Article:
- recognise that her grief will not diminish, it will become a part of her, and it will change her. It is not something that you 'heal' from in a few weeks, months or years.
In the end, just by visiting this woman, you are doing a wonderful thing. Thank you for being so empathetic and courageous. I hope this lady has lots of other lovely people like you around her.
Reading this with interest. I recently had a friend who lost her son. He was the same age as one of my dcs. Somebody had mentioned to me that I might want to " be careful and stay the other side of the room" (it was a concert at school a week after he died) as my dd was born a few days after him and the woman thought my baby might upset her.
I felt I had done the wrong thing as I had gone over andsaid to her " I really don't know what to say, It's such an awful thing to happen and I just don't know what to say to you" and gave her a hug. Then I felt stupid as wished I'd had some comforting words but all I had in my mind was just what an awful and unfair thing it was that she had lost her child. The other woman glared at me but I didn't think my dd being there was a huge problem, I'd always talked to my friend before and I couldn't just ignore her and then I felt as if I'd done something wrong.
Hurrah for Hedgehog! IMO you were absolutely right to go and greet your friend. Other bloody women needs a slap. Mia..... I've read before what you've written and thought you articulated everything I was thinking and wanting to say but didn't know how to say it. Mia sounds so beautiful and your love for her shines like a bright star. Hope you have a good day.... or even a few good moments.
Please, as a parent who lost her son 16 years ago. Hug, talk, speak their name.
I loved that although Jack was only 23 months, people would share their memories of him. Often memories of times when I wasn't there.....so new to me!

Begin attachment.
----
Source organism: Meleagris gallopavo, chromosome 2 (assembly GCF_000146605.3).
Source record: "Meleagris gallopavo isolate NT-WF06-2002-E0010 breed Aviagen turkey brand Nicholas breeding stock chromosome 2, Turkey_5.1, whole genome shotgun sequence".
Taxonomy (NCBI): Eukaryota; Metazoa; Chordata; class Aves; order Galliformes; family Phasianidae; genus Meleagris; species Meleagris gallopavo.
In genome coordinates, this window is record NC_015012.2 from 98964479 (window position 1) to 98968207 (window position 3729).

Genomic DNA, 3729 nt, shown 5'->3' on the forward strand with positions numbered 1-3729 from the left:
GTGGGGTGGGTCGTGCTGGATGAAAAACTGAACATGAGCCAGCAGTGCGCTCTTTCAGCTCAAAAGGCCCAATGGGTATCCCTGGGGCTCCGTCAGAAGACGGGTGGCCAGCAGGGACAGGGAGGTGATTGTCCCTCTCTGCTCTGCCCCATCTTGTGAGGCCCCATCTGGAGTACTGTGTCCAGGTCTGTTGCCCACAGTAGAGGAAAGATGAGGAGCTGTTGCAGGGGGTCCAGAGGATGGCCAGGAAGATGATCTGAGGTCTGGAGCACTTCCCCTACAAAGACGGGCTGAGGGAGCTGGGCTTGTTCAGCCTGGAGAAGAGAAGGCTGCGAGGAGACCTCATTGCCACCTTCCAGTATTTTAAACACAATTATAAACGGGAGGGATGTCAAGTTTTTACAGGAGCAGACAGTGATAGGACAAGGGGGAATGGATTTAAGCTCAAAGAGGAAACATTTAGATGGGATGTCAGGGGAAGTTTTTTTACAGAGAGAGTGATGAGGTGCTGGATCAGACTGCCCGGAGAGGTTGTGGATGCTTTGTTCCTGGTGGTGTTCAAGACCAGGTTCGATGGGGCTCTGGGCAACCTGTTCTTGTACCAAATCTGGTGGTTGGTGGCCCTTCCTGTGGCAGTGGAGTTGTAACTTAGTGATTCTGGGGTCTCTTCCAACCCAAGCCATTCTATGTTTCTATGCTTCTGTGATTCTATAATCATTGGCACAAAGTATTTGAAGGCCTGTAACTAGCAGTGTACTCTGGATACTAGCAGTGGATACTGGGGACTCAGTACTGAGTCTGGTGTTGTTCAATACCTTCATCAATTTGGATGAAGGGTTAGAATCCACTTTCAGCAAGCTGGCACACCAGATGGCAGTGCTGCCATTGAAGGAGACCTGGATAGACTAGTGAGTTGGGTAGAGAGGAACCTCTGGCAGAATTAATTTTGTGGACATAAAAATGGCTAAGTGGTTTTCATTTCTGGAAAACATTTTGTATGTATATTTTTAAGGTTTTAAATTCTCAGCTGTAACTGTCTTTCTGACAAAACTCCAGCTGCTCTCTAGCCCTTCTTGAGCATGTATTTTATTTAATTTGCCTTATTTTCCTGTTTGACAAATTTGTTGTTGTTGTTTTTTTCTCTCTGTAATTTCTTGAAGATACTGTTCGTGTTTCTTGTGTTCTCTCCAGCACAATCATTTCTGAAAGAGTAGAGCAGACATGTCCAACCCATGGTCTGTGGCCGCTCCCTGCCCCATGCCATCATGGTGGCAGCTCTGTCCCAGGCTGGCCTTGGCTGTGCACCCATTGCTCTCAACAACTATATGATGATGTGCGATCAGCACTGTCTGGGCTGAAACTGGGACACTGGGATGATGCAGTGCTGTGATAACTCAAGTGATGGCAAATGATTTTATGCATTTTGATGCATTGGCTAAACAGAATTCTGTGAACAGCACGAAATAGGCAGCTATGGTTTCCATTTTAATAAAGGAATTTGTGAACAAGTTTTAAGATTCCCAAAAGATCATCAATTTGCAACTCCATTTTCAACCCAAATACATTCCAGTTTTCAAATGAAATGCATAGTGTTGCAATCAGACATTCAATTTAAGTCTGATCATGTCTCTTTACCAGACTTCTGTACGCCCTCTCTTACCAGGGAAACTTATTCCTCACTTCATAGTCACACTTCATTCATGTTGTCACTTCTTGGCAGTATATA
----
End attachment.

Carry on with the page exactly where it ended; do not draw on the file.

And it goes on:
The things that didn't help me were the 'time heals' and 'you are young enough to have more children' comments.
Time doesn't heal - I have learnt to incorporate my loss into my life and live differently because of it.
The other comment really doesn't need me to comment further on it.
Just know that16 years on, the anniversary of Jack's death has been joyful, sad, a celebration, a mourning and each year is different. Gladly this year (Wednesday) was lovely. Time with DD and Litchfield Cathedral floodlit in his memory.
Next is his 18th on Christmas Day.
Sorry for outpouring!
Speak her name, it's the greatest gift x
Hedgehog, well done!
The other woman sounds like an idiot.
When I was pregnant with my dd, another woman I knew was pregnant with her ds5. We had a lot in common, her ds3 was in my ds3's class, we both had four boys.
Then I had my dd who died aged 7 weeks.
Then she had her son who is still very much alive, thank goodness.
I didn't want her son. I wanted my dd. I think I would have been very upset if she'd ignored me and she didn't. She chatted to me about dd and brought her ds3 to her grave.
You going over to that lady and expressing sympathy will have helped. Nothing can ease the pain but it is good to know that people care.
babybarrister, I would echo everything MiasMummy and RachaelAgnes have said.
I had two friends who broke down and sobbed when they phoned me after Sylvie-Rose died. I was touched that they were so empathetic, that they genuinely hurt for me and dh. I knew they couldn't actually know what it was like because you really can't unless you have lost a child yourself. But I did appreciate the fact that they felt it so keenly.
the other thing to remember is that it's not like losing say, a parent, only worse. It's a completely different kind of grief. It's two years on for us and I think about her all day every day. It's exhausting but I can't really have it any other way.
Thanks - I am seeing my friend this weekend xx